Naturalism In Huck Finn

1335 Words 6 Pages
In Mark Twain’s fiction novel, The Adventures Of Huckleberry Finn, Twain comments heavily and satirically on the faults of society through a child who independently decides he believes differently. Facing challenges a bit stretched out of the realm of realism, he learns what is really important, and what is not. Fighting for what he believes in and rebelling against the norm comes through his eyes simply as helping his friend. He is doing the right thing, even when everyone else says it is wrong.
Jim and Huck are on the run from society-with this in common, Huck gives a new view a chance. Society’s influence fades when getting away becomes the priority. “People would call me a low-down Abolitionist...But that don’t make no difference,”(Twain 43). Things might have been different if Huck hadn’t needed to run. “I ain’t a-going back there, anyways,”(Twain 43). If he had been faced with this dilemma otherwise, turning in a runaway slave might have seemed more logical. When he knows they are both in the same situation, he sees Jim differently. Away from the towns, Huck and Jim come across more equally. In their first argument they disagree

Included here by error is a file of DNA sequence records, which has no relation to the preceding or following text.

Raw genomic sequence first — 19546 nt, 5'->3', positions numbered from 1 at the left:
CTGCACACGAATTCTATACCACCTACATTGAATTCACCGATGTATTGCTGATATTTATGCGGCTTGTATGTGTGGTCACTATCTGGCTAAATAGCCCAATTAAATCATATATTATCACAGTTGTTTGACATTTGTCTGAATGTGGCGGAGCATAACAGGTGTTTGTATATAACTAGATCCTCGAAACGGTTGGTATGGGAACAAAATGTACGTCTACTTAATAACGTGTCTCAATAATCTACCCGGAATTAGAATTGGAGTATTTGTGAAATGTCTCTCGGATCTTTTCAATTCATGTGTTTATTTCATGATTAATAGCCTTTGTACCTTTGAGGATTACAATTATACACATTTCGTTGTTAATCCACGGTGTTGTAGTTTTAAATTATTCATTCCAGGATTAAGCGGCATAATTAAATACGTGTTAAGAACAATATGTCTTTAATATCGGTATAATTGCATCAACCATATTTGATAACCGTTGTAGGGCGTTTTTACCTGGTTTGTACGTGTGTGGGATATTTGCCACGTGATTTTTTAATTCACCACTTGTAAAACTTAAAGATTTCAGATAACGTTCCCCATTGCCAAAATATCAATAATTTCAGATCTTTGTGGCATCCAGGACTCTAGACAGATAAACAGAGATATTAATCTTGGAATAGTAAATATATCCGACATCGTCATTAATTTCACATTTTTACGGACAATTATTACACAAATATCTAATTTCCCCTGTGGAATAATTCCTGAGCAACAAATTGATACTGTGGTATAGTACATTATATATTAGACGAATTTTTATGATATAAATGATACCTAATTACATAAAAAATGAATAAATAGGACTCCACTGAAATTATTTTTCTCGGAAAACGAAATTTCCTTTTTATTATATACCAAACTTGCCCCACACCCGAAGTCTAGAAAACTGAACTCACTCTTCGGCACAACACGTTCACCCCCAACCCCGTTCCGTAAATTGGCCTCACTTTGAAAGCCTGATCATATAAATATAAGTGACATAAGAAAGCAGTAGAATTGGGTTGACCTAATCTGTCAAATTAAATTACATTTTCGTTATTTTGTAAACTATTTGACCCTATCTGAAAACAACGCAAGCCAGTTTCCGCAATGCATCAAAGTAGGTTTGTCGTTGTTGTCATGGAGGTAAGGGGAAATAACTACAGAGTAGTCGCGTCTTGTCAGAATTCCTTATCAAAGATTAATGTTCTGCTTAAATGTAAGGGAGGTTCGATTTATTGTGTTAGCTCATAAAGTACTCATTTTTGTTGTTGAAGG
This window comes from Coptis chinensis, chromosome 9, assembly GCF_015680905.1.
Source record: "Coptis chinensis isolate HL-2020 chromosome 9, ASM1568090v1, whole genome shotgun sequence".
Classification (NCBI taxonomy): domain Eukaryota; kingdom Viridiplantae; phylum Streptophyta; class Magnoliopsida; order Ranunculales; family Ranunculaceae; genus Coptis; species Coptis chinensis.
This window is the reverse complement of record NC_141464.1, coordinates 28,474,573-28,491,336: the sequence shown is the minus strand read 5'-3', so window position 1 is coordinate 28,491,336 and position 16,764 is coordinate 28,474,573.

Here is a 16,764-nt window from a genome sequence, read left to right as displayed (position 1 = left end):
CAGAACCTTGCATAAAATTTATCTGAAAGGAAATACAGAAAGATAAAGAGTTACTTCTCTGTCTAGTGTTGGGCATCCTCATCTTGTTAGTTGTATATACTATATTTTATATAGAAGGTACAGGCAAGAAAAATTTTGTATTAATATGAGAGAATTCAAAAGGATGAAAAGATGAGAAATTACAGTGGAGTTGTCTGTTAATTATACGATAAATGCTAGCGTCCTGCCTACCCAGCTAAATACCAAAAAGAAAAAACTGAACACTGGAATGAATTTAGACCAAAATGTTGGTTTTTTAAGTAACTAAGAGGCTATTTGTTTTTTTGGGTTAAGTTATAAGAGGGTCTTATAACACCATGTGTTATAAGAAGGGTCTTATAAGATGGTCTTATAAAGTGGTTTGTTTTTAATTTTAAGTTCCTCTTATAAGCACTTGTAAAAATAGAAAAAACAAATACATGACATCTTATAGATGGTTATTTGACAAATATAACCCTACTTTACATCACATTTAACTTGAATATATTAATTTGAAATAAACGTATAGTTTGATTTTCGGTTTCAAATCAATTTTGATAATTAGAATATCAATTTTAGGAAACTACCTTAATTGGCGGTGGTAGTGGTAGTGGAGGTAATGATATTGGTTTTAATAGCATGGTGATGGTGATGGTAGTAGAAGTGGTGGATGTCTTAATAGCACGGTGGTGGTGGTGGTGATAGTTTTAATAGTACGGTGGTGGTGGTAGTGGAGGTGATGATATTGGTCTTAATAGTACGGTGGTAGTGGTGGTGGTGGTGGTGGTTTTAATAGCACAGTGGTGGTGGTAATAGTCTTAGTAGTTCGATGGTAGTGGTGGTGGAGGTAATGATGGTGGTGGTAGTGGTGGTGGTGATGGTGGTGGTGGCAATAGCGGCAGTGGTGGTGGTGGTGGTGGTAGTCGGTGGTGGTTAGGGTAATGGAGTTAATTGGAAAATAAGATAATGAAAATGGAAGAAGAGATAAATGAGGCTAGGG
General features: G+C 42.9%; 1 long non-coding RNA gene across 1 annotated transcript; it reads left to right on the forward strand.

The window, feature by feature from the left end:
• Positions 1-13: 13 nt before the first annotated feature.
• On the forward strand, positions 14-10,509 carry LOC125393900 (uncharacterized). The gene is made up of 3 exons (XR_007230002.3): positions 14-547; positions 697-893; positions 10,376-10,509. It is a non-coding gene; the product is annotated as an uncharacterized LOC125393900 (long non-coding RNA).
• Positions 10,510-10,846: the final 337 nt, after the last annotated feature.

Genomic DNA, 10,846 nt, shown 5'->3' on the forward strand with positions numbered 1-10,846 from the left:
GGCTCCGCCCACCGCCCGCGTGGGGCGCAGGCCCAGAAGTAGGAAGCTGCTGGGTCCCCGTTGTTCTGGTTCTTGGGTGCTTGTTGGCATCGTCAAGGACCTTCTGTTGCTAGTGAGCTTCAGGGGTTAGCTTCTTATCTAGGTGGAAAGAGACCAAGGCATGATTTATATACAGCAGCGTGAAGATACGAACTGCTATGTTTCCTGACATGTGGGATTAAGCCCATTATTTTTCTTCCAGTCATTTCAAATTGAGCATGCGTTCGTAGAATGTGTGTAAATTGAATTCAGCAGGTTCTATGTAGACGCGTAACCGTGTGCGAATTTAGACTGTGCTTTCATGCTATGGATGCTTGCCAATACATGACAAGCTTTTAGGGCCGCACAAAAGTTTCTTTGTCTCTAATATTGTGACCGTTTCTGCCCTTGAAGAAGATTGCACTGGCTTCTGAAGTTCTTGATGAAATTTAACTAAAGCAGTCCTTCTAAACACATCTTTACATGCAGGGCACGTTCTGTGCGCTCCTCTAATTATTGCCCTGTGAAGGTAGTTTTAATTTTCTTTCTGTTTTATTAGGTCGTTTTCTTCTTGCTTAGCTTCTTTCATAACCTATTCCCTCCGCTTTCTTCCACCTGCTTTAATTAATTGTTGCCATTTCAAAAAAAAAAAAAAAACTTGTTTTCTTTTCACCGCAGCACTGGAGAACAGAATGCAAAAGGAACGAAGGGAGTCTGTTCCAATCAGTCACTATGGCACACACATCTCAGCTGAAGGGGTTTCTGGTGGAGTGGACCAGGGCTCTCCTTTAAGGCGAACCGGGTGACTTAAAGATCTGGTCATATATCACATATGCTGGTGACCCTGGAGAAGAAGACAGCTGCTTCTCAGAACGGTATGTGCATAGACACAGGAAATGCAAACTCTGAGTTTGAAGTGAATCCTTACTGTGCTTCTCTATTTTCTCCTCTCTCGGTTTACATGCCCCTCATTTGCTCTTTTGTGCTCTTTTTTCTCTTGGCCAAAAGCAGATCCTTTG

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He faces every kind of challenge- socially, mentally, emotionally, and even physically. Once his eyes are opened and he realizes what almost everyone considers to be right is wrong nothing can stop him. As long as people have been around, a fight for individuality and standing up for one’s beliefs has been an ongoing theme. Huck doesn’t really consider consequences too much, he just wants to do the right thing. Too often in society today everyone just wants to fit in, be accepted, not draw any bad attention- this is pathetic, honestly. If a child can go against society’s norms whilst facing death, what’s stopping

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